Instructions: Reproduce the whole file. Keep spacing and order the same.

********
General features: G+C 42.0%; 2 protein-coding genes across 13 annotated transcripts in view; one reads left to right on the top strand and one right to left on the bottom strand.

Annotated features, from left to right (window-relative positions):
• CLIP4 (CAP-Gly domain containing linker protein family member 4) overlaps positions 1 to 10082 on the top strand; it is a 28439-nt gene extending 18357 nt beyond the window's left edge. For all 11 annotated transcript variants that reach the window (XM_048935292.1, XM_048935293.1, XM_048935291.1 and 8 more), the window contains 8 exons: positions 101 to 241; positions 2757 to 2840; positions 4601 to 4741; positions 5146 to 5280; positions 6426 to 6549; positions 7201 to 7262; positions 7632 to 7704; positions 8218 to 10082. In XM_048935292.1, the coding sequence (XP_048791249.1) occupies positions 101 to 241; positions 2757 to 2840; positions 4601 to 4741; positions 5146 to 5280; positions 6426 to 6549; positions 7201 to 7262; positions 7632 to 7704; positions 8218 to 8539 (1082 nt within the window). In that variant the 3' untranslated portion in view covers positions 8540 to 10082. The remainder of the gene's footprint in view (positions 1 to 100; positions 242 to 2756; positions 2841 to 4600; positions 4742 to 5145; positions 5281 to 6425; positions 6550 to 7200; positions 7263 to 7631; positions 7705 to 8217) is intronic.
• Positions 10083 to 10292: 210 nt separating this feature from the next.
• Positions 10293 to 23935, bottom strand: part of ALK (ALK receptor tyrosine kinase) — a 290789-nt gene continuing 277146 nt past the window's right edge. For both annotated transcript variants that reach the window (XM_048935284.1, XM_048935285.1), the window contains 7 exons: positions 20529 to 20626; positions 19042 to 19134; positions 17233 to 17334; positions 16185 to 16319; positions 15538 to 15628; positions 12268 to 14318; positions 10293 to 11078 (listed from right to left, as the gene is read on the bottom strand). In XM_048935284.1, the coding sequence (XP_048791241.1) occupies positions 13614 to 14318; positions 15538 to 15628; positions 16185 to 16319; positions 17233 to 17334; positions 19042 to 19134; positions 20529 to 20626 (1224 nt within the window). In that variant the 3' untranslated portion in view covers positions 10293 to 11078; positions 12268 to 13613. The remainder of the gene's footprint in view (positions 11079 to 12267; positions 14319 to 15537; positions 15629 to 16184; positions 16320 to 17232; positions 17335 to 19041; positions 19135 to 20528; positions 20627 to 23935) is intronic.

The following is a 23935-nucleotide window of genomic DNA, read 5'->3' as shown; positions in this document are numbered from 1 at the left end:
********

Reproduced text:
General features: G+C 42.0%; 2 protein-coding genes across 13 annotated transcripts in view; one reads left to right on the top strand and one right to left on the bottom strand.

Annotated features, from left to right (window-relative positions):
• CLIP4 (CAP-Gly domain containing linker protein family member 4) overlaps positions 1 to 10082 on the top strand; it is a 28439-nt gene extending 18357 nt beyond the window's left edge. For all 11 annotated transcript variants that reach the window (XM_048935292.1, XM_048935293.1, XM_048935291.1 and 8 more), the window contains 8 exons: positions 101 to 241; positions 2757 to 2840; positions 4601 to 4741; positions 5146 to 5280; positions 6426 to 6549; positions 7201 to 7262; positions 7632 to 7704; positions 8218 to 10082. In XM_048935292.1, the coding sequence (XP_048791249.1) occupies positions 101 to 241; positions 2757 to 2840; positions 4601 to 4741; positions 5146 to 5280; positions 6426 to 6549; positions 7201 to 7262; positions 7632 to 7704; positions 8218 to 8539 (1082 nt within the window). In that variant the 3' untranslated portion in view covers positions 8540 to 10082. The remainder of the gene's footprint in view (positions 1 to 100; positions 242 to 2756; positions 2841 to 4600; positions 4742 to 5145; positions 5281 to 6425; positions 6550 to 7200; positions 7263 to 7631; positions 7705 to 8217) is intronic.
• Positions 10083 to 10292: 210 nt separating this feature from the next.
• Positions 10293 to 23935, bottom strand: part of ALK (ALK receptor tyrosine kinase) — a 290789-nt gene continuing 277146 nt past the window's right edge. For both annotated transcript variants that reach the window (XM_048935284.1, XM_048935285.1), the window contains 7 exons: positions 20529 to 20626; positions 19042 to 19134; positions 17233 to 17334; positions 16185 to 16319; positions 15538 to 15628; positions 12268 to 14318; positions 10293 to 11078 (listed from right to left, as the gene is read on the bottom strand). In XM_048935284.1, the coding sequence (XP_048791241.1) occupies positions 13614 to 14318; positions 15538 to 15628; positions 16185 to 16319; positions 17233 to 17334; positions 19042 to 19134; positions 20529 to 20626 (1224 nt within the window). In that variant the 3' untranslated portion in view covers positions 10293 to 11078; positions 12268 to 13613. The remainder of the gene's footprint in view (positions 11079 to 12267; positions 14319 to 15537; positions 15629 to 16184; positions 16320 to 17232; positions 17335 to 19041; positions 19135 to 20528; positions 20627 to 23935) is intronic.

The following is a 23935-nucleotide window of genomic DNA, read 5'->3' as shown; positions in this document are numbered from 1 at the left end: